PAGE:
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'Black Day' to mark coup anniversary in Nepal

Nepal looked back in anger on the bloodless coup by King Gyanendra on the same date a year ago, marking it as a Black Day.

india Updated: Feb 01, 2006 11:35 IST
Indo-Asian News Service
Indo-Asian News Service

Nepal on Wednesday looked back in anger on the bloodless coup by King Gyanendra on the same date a year ago, marking it as a "Black Day" with widespread protests by people from all walks of life.

The first anniversary of Gyanendra's direct rule dawned with a sense of déjà vu with the state media announcing the king would address the nation on Wednesday morning.

It was through such a televised address on February 1, 2005, that the king dissolved the government of Prime Minister Sher Bahadur Deuba and set himself up as the head of a new cabinet nominated by him.

Though it was not mentioned in the royal address, a state of emergency followed for nearly three months with the suspension of civil rights.

Telephone lines were cut, political leaders put under arrest and draconian curbs imposed on the media.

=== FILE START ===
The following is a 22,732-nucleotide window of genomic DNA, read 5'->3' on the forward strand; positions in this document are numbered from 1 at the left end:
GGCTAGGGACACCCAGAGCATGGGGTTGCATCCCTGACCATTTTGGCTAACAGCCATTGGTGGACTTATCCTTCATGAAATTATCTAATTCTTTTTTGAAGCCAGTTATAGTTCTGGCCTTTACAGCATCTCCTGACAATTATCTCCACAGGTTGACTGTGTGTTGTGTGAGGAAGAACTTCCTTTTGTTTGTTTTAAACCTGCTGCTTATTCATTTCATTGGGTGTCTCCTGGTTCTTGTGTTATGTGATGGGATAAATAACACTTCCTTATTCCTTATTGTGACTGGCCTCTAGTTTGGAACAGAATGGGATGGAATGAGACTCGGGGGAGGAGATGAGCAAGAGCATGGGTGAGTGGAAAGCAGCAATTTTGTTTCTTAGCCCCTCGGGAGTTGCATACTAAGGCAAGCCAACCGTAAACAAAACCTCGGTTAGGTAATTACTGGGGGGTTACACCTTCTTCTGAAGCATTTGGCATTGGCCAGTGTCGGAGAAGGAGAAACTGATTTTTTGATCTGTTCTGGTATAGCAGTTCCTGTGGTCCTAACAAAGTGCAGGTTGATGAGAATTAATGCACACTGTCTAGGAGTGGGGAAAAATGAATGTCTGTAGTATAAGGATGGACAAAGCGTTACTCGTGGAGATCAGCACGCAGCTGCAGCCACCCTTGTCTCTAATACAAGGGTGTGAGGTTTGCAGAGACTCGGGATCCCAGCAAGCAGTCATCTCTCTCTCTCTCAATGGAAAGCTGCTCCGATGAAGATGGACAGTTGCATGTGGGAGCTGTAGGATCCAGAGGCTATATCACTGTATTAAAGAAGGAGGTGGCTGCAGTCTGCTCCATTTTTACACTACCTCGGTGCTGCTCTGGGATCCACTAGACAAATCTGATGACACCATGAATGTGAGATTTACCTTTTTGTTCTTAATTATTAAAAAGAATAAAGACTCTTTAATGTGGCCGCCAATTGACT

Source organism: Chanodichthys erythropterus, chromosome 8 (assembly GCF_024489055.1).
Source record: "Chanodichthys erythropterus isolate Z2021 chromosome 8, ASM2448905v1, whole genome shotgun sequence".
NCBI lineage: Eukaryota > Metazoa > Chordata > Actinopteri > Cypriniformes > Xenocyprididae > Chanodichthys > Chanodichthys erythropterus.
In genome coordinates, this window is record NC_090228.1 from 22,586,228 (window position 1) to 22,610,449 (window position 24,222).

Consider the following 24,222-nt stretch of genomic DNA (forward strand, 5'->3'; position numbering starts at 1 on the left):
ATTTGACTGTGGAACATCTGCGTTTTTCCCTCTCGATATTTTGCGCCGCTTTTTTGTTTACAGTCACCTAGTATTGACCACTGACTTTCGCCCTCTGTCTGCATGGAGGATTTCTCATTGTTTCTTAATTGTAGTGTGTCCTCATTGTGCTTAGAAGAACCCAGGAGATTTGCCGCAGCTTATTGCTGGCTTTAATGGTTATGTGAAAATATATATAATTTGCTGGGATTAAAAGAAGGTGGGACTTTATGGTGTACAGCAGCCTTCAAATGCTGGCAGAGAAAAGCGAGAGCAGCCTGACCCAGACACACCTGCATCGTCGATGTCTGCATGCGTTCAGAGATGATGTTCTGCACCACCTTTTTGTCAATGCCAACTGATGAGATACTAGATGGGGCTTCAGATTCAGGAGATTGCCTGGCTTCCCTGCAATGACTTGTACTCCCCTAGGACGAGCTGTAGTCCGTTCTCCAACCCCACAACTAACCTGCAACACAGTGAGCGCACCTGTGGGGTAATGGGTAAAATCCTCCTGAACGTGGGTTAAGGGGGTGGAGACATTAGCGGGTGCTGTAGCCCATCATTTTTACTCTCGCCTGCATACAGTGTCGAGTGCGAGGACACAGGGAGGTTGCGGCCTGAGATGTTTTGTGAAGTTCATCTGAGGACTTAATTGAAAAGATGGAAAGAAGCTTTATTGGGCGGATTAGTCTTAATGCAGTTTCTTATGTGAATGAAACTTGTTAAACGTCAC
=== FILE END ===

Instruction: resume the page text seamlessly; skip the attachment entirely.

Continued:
A year later, conditions are more or less the same.

Since last month, the royalist government began widespread arrest of political activists, human right defenders and journalists.

On Tuesday, several hundreds of protesters, including 72 women, were arrested for taking out anti-king rallies.

The protesters said they would keep up their agitation.

Seven major opposition parties that began an anti-king agitation since February 2005, have locked horns with the monarch once again, announcing they would stage a march with black flags here, ending in a mass rally at Basantapur, the site of clashes between security forces and protesters last month.

Demonstrations have been banned in key areas of the capital since Jan 19 and the government also imposed day curfew to prevent a protest the next day.

Tension began mounting on Wednesday with fears of further violence.

Student organisations, human rights activists and civil society members have also announced a series of protest rallies across the country on Wednesday to demand the restoration of freedom, postponement of controversial elections scheduled for Feb 8 and beginning peace talks with the Maoists.

Nepal Professors' Association announced it would hold a pen-down strike in universities to press for the restoration of democracy.

First Published: Feb 01, 2006 11:35 IST